Gamer Floaters Thoughts

by Victoria Jesswein published 2022/11/12 08:28:32 GMT-8, last modified 2022-11-12T08:28:33-08:00
Date: 20150731

This might be getting to be too lengthy a response, but here goes: I will also note that some of the participants observed included a few Game Masters, with one or more significant aspects of the aforementioned issues unfortunately.

It is interesting to observe just how much players (and GMs) will tolerate in order to get their "gaming fix", though I suspect the majority do not.

I have spoken with at least a few dozen players in Spokane that won't return to certain locations (game store, convention, house, etc.) or will not join (or will leave) a game if they see some of the more well known ("notorious"?) players or GMs are going to be at the table. Obviously some of this is just personality conflicts, different gaming styles, age/maturity differences, etc.

As I try to recall every RPGer I have met in Spokane, I think I have met (more than just in passing) a little over 100 players/GMs in this area since 2004 in total. There are around 450 in the local RPG group. This list is being adding weekly, there were under 300 when I was nominated to take over the group last Fall.

I believe I have met many more in passing, and through my surveys at Spocon, around 250-300 in the area so far, most of those in the last 3-5 years. In Seattle I have gamed with maybe 2-3 dozen so far, and met face-to-face in passing (not counting my presentations/speeches/panels), around 100 or so there. I have al
so spent some time at AFK Tavern, eating, but also observing and taking notes of the participants there.

None of this is really formal, and can't be considered scientific, and I can't think of any effective way to research the "Gamer Floater" idea, because if it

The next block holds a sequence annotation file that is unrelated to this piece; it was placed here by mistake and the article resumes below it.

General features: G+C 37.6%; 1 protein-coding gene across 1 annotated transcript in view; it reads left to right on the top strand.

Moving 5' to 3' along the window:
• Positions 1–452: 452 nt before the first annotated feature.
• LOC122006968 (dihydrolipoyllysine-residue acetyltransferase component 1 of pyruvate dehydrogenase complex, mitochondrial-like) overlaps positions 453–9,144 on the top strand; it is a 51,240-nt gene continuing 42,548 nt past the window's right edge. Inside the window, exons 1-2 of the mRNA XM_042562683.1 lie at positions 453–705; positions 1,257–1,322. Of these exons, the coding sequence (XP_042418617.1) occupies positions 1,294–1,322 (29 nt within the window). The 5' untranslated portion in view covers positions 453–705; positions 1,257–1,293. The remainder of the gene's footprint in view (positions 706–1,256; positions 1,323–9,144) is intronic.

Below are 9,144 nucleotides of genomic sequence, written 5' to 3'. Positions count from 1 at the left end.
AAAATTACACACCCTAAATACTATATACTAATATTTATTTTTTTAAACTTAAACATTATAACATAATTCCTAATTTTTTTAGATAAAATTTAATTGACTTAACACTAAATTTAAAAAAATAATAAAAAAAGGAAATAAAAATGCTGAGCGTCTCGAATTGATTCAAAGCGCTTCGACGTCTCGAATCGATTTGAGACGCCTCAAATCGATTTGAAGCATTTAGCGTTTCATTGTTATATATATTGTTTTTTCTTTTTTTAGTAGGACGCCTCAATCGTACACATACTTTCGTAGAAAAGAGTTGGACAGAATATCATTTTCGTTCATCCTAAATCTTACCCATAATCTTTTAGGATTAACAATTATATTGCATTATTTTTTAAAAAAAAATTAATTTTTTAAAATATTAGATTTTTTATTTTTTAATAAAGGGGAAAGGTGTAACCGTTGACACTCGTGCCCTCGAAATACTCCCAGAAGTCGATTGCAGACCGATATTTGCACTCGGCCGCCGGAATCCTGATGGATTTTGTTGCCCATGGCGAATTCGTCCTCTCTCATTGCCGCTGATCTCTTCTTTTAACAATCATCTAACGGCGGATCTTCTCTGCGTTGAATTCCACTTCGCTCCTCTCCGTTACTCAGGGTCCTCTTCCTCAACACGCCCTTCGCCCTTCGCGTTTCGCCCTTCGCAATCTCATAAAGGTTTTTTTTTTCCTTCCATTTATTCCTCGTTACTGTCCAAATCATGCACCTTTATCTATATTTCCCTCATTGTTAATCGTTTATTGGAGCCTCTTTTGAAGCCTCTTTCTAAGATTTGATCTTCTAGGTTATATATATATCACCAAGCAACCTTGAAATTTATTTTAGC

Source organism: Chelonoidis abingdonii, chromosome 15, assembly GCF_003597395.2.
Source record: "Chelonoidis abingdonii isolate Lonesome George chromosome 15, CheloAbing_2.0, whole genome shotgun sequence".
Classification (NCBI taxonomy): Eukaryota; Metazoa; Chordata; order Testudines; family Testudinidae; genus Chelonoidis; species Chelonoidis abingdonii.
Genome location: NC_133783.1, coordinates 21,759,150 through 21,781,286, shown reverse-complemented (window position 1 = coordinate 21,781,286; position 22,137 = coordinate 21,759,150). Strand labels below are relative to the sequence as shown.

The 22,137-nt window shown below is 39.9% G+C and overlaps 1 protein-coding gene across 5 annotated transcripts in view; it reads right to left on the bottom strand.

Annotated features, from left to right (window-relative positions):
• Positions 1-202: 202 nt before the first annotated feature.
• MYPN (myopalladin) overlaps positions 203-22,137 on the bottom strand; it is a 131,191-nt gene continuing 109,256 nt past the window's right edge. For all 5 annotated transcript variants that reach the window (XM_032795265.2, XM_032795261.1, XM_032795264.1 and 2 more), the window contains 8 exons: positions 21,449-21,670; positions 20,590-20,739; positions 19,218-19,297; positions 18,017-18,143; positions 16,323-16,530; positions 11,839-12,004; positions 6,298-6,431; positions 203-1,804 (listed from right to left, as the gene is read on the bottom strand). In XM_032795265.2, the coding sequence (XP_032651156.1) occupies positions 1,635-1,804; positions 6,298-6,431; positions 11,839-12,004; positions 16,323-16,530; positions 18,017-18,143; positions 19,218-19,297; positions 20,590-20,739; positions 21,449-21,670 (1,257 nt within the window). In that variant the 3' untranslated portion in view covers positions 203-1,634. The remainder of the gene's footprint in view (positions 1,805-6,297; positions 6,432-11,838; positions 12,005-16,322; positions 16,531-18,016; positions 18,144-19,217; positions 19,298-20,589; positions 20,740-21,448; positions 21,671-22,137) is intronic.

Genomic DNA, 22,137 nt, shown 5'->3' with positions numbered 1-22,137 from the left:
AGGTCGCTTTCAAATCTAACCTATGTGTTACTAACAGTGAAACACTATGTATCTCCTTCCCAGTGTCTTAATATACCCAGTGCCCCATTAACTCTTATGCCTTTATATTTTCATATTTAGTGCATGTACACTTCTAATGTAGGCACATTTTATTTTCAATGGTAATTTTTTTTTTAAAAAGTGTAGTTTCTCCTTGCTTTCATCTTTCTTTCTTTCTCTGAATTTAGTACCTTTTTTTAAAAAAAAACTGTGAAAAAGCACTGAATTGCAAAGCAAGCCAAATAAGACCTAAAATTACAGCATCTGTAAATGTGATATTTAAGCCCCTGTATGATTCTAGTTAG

is true, the majority of gamers are _not_ seen in public.

So it is really only just musings, observations, and something I am concerned about, but do not think I can ever prove in a scientific way.

All that being said, for those that are struggling, when I have been able to have them migrate to my office or some other non-public venue, and integrate as part of a regular stable group, I have had some limited success in helping them modify their behaviours so that they are no longer disruptive, and have been able to participate for a prolonged period of time.

There have been a few that I have been unable to do so unfortunately. I would say those that I "failed" to be able to help them modify their behaviour(s) for participation in games, would be about 9 or 10 players in the Spokane area, and I frequently see them at PUGs around town.

These modifications were typically through private dialogue, and coming up with methods (passing notes, waiting until after game session to debate, getting them to bathe before attending, etc.), through a compassionate approach of being straight forward without being insensitively blunt, being considerate of their feelings, and not trying to publicly shame them.

There have been some times where I have had to publicly (in front of the group) reprimand a player for their actions, but I try to avoid that as much as possible (outside of the normal disciplinary reminders all GMs have to do from time to time for all players), and usually shaming approaches for those with significant dysfunctions just lead in the long run to counter-productive cognitions/behaviours, personal animosity, and other drama in the long run. At that point they tend to make it more about the GM or the other players "have it in for me", rather than focusing on their own behaviours.

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